Australia

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Contents

Introduction

This section needs more information.

History

Below is a timeline of fandom related events that took place in Australia.

1974

1975

  • While the first Kirk/Spock story may have been published the previous year, more material was out there and not getting published. The general community did not seem overly receptive to romance and in particular, that pairing. Diane Marchant would address this pairing in an essay in Grup #4. There was a follow discussion to this essay in the Star Trek letterzine, Halkan Council. This did not lead to a glut of these stories being privately circulated being published in fanzines. Rather, many would continue their trips underground, in some cases not being published for another ten to fifteen years.

1979

1980

  • By 1980, the Australian component of the fandom was going through a Mary Sue phase that other communities had gone through before. This period involved the writing of a Mary Sues with these stories being published in a number of fanzines. (Sweet Mary Sue) One example dates to 1982. In November of 1982, "The Price of Freedom," by Sylvia White, was published in Orbit 1. According to Sarah Berry, this was one of "the world's longest 'Mary Sue's'."

1982

  • Centro started being published. This Blake's 7 letterzine was edited by Nicki White out of Australia. The zine would have over seventy-five volumes.

1985

1987

2001

2003

2004

2005

  • On February 16, 2005, the CSI LiveJournal community aus_csi was created for Australian fans of the show. [4]
  • In March 2005, SkyHawke, an automated fan fiction archive with a large Harry Potter user base, banned all fan fiction with chan, that is fan fiction featuring minors engaged in sex acts, from their site in response to a legal situation in Australia that made this material illegal.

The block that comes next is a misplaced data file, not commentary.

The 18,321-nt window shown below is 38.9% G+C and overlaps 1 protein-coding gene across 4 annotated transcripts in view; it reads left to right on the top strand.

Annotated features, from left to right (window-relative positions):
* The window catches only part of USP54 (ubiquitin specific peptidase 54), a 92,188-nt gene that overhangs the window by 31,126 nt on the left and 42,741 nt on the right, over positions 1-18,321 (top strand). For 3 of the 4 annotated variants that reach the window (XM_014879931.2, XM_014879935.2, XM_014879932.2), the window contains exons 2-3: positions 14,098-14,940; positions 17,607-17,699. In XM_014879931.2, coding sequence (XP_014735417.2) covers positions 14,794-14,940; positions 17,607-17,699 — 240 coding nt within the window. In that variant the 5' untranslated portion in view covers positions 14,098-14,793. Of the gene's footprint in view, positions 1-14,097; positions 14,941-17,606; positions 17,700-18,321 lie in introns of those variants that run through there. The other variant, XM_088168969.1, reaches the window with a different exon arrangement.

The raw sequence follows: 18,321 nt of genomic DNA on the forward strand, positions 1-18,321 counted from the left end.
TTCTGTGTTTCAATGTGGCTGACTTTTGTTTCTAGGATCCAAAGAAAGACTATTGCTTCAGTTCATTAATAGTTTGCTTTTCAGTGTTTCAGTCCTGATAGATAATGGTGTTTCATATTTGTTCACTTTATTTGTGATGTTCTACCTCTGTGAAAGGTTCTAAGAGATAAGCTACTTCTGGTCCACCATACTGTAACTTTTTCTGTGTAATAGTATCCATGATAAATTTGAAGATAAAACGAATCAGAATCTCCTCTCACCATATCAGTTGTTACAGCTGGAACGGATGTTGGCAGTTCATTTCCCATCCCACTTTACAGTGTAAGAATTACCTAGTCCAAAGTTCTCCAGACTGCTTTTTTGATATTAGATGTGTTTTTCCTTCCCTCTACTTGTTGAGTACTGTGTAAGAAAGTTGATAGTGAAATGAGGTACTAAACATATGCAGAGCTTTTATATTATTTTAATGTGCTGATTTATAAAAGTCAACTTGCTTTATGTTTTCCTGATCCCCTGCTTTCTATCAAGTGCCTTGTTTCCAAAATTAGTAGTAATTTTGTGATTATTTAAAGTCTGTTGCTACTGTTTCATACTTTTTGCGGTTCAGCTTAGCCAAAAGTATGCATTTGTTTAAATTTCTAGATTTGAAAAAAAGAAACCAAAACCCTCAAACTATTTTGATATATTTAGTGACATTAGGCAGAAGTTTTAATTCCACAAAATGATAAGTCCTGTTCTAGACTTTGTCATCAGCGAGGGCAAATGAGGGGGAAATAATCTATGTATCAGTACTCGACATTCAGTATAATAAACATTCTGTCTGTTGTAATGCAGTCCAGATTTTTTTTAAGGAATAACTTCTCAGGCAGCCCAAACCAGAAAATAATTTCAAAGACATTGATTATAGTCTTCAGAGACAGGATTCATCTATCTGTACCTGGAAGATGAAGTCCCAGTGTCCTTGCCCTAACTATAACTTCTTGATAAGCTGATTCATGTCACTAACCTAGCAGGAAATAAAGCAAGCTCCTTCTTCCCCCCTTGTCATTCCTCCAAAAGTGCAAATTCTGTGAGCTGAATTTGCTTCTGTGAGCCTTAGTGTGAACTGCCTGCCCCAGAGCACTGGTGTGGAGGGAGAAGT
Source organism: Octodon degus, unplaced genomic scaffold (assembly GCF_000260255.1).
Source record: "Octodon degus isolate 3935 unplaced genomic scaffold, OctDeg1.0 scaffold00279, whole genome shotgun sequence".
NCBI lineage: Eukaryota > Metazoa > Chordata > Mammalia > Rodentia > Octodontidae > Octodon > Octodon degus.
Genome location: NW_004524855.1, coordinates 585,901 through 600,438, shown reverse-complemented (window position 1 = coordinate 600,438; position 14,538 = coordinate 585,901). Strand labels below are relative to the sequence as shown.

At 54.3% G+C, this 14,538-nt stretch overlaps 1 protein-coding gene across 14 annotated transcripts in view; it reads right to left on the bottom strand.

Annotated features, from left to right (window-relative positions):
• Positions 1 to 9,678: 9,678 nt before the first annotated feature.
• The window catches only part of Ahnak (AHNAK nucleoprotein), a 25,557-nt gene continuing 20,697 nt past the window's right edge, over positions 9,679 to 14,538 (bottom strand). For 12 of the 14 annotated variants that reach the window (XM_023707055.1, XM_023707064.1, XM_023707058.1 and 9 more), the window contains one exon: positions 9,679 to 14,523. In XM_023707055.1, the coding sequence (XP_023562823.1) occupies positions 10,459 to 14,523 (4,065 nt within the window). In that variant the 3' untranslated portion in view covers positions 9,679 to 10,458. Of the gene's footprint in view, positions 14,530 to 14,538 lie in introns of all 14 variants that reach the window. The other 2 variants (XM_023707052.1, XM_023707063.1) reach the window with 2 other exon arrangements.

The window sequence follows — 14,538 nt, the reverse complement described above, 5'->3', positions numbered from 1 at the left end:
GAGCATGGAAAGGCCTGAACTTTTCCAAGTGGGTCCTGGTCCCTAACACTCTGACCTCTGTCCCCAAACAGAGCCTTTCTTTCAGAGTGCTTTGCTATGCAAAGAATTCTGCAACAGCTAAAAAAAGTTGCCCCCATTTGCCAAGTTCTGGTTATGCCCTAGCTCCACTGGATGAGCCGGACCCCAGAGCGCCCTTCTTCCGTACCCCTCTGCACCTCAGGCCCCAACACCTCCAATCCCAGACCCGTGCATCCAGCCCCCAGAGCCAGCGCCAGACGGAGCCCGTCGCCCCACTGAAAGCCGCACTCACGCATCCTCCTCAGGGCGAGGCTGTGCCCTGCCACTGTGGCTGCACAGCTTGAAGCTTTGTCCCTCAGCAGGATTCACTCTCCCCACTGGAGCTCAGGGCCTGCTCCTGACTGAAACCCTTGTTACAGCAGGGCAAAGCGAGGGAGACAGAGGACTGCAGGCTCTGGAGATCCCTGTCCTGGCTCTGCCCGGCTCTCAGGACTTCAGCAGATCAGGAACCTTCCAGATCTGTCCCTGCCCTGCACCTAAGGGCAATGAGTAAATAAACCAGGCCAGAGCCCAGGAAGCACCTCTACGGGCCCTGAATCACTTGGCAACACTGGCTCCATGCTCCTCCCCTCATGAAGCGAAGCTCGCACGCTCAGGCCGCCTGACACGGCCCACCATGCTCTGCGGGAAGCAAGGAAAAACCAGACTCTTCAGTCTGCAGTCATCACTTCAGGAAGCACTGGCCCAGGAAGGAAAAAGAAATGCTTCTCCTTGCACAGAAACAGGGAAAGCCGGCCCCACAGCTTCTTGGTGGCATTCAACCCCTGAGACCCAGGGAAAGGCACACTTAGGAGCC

2006

2007

Google.Au's Webmaster stats for FanHistory.Com on May 15, 2007 for Australia.
Fanhistory.com Google webmaster information. Dated July 9, 2007. Australia.

This section needs more information.

Google Keywords: FanHistory WebMaster Tools: Period: December 15 to December 21, 2007 for Australia.

2008

  • Members of Australian fanfic and fanart communities continued to be worried over the effect of access systems declaration which ""places obligations on all content service providers to check that individuals accessing restricted content provided in Australia are at least 15 years of age for MA15+ content or 18 years of age for R18+ content". [6][7] They were worried what the impact of this would be on their fannish activities and how archivists would deal with this issue as it relates to Australian fans. [8][9]

2009

Canon Release Dates

Below is a partial timeline of canon release dates in Australia.

1960s

1970s

1980s

1990s

2000s

Fan Culture

yin-of-all-trades made the following characteristic of people from Australia which could be related to fans from the country:

Plurk versus Twitter. Cultural differences. Singaporeans = collectivist society. We’re more for forums and creating threads and engaging in discussion whereas our Western (and Australian) counterparts are more inclined to Twitter’s simplistic concept. Plurk is just too confusing and complicating. [23]

Sports